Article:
Urban Outfitters Chose Depression

The Retailer Continues its History of Offending Shoppers

urban outfittersUrban Outfitters chose depression for their T-shirt line, but the fashion retail company appeared to be sending the wrong message to its customers. Shortly after the company released the “Depression” T-shirt for sale, the backlash started immediately on social media, forcing Urban Outfitters to withdraw the T-shirts from its shelves Sunday.

Although this is not the first time Urban Outfitters has been in hot water with customers, the company was not prepared for the strong negative response to the T-shirt, as it reportedly did not create the T-shirt design. In fact, the retailer commissioned fashion designers Kenny Lim and Andrew Loh to design a “Depression” T-shirt for women, after seeing that Lim and Loh’s “Depression” T-shirt line for men was selling like hotcakes in their country.

As Lim explained to several media outlets, the word “depression” is actually the name of his design label. On his Facebook page for his company, the bio says, “Because living life the conventional way is depressing.” He was apparently surprised that shoppers did not investigate the story behind the “Depression” T-shirt before responding so negatively.

“Out of honesty, we named our design company Depression, as a reminder that design should be honest,” Lim said. “As a reminder that we should be happy when we go to work, and we should enjoy what we do every day.” Lim’s statement that he and business partner Loh make “happy clothes” was overlooked because the “Depression” T-shirt, aside from the word itself, is in black and white, with the word “depression” in thick black font. Unfortunately for Lim, the intended message behind his T-shirt was completely missed among Urban Outfitter shoppers. But his T-shirt line, interestingly enough, sold out in Singapore. Although Urban Outfitters chose depression as the word to display on their T-shirts, this was not Lim’s intention.

It’s not difficult to see how seeing the word “depression” on a T-shirt would elicit such a visceral reaction. According to the Centers for Disease Control and Prevention (CDC), between 2007 and 2010, eight percent of the U.S. population over age 12 reported current depression, with women suffering a higher rate of depression than men in all age groups. Between the years 2009 and 2010, approximately eight million patients sought treatment for depression through doctor visits, outpatient care and emergency room visits. A 2010 National Hospital Discharge Survey showed the average length of stay for major depressive disorder was 6.5 days, with the number of discharges amounting to 395,000 for patients with first-time diagnoses of major depressive disorder.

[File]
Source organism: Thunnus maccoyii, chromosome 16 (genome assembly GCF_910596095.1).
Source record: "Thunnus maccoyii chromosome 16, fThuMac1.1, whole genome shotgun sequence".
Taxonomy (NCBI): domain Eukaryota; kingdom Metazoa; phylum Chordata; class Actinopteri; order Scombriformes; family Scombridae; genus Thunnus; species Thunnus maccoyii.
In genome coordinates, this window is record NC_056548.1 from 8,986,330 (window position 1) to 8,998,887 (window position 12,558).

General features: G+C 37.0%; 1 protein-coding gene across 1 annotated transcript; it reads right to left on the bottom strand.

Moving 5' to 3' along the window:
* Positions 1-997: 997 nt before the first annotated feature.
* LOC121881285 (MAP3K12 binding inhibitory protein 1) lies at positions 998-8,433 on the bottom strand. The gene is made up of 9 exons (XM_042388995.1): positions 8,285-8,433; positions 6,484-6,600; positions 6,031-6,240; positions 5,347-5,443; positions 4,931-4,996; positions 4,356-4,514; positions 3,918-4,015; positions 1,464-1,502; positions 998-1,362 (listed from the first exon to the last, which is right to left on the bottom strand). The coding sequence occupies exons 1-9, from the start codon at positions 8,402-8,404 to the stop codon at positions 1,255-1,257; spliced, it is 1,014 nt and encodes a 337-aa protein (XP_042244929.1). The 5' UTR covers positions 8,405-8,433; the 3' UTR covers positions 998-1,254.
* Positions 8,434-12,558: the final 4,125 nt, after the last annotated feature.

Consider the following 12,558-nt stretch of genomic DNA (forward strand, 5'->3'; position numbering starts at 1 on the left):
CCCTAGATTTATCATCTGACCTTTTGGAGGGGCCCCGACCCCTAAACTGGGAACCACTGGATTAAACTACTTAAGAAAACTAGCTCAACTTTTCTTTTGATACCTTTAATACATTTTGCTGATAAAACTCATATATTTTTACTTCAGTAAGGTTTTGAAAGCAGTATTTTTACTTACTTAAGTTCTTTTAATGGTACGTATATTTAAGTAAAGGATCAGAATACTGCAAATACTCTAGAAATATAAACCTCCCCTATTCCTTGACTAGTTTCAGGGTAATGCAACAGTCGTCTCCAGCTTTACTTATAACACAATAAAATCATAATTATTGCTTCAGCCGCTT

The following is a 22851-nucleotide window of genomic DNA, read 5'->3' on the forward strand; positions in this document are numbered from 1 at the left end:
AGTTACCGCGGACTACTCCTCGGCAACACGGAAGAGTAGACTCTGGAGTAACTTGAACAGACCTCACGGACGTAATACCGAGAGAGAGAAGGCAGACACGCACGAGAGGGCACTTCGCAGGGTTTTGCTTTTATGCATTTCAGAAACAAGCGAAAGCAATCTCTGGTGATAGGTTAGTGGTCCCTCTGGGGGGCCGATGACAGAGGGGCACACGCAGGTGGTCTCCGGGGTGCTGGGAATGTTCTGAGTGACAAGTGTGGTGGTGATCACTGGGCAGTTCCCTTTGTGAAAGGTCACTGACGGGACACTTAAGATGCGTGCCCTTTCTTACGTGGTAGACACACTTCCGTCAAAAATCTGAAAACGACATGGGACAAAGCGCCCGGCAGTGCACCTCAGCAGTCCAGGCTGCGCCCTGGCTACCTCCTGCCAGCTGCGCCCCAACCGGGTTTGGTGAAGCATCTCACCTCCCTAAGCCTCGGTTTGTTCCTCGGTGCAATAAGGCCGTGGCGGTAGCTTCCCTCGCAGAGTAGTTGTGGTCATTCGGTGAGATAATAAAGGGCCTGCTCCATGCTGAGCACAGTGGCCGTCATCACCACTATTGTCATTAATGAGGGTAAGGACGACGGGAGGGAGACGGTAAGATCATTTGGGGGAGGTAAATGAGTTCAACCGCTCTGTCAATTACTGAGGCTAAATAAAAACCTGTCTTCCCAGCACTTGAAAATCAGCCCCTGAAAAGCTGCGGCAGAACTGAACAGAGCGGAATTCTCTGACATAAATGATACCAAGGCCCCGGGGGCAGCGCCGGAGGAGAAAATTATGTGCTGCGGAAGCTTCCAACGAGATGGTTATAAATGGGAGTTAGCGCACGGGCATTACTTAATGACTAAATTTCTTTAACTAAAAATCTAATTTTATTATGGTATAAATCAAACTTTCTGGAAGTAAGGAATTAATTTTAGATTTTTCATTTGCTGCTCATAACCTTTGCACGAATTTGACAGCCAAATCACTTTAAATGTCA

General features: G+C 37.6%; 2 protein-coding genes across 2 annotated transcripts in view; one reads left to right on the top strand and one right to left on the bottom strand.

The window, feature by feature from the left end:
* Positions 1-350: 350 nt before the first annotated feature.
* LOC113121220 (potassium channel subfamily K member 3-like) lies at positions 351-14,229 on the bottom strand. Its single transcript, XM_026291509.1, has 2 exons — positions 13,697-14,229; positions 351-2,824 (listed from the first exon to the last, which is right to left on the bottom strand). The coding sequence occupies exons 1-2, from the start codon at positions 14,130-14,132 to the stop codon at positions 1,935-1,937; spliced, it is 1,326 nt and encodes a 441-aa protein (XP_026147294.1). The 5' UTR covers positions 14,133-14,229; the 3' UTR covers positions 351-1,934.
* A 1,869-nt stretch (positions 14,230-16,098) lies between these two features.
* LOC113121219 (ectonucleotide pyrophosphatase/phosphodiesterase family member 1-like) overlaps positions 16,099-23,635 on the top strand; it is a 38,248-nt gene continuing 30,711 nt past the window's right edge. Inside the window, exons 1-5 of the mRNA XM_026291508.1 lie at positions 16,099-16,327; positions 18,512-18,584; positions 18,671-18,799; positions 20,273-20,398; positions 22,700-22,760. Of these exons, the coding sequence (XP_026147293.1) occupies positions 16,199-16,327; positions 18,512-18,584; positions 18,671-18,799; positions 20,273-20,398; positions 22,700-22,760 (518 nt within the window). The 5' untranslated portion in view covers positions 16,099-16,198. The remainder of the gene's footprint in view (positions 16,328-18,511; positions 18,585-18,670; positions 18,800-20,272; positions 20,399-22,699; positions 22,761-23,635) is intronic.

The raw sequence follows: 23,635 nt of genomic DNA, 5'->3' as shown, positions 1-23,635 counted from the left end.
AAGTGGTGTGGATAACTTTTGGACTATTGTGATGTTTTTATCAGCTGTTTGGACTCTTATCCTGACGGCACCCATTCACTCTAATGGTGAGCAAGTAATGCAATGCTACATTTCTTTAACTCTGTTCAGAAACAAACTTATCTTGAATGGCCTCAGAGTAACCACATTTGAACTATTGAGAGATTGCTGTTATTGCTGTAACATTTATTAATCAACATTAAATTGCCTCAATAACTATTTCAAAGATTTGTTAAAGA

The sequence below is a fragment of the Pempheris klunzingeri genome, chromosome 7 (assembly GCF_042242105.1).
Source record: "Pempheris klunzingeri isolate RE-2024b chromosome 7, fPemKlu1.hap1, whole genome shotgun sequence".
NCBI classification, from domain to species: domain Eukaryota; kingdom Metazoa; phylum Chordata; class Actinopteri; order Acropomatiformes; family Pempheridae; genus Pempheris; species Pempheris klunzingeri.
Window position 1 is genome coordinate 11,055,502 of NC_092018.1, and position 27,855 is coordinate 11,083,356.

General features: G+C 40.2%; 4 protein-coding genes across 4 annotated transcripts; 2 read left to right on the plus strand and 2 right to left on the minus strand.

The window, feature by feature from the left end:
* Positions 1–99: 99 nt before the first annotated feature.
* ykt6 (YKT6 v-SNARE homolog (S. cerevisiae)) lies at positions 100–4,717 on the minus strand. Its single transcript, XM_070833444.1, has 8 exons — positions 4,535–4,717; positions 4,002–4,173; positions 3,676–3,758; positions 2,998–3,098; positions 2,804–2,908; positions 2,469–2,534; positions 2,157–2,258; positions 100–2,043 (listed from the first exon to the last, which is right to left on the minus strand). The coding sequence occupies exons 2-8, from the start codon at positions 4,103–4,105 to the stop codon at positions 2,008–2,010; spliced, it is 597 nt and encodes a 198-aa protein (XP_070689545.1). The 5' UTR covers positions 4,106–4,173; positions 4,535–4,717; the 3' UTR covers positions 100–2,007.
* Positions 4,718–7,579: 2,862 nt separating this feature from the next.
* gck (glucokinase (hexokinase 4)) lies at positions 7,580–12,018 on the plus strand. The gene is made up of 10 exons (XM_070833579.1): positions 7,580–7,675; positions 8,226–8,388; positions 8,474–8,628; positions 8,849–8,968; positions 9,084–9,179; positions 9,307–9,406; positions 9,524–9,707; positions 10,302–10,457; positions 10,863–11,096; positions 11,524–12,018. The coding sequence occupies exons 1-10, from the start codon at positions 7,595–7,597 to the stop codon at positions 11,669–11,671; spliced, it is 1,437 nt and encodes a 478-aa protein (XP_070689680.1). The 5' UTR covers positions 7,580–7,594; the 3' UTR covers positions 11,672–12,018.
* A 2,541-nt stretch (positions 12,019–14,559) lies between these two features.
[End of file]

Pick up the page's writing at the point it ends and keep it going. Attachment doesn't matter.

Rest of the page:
Urban Outfitters is a clothing and lifestyle retailer geared toward the young adult crowd (18 through 30 years old, according to the company website) living in urban areas. This is an age group with significant rate of depression, although this group (ages 18-39) rates lower than the 40-59 age group, with females rating higher in depression in both age groups than males.

In a chat with Sarah, a customer service representative for Urban Outfitters, she said the “Depression” T-shirt might have been both hit and miss with customers: “I think it’s kind of like a double-edged sword. For one, I think it can raise awareness, but for another, it could cause some people who have it [depression] to feel like an outcast.”

The fact that Urban Outfitters chose depression as a T-shirt message shows it has a long way to go with demonstrating cultural sensitivity toward its customers. The company’s history of offending various groups of people most likely won’t stop with “Depression.”

By Juana Poareo

Sources:

Medical Daily

Fashionista

ABC News

CDC

One Response to "Urban Outfitters Chose Depression"

  1. chris   January 7, 2014 at 4:00 pm

    They could use this label for good and highlight the illness in a positive way with some intelligent words on the T apart from just putting on the label name otherwise do not do it at all.

    Reply

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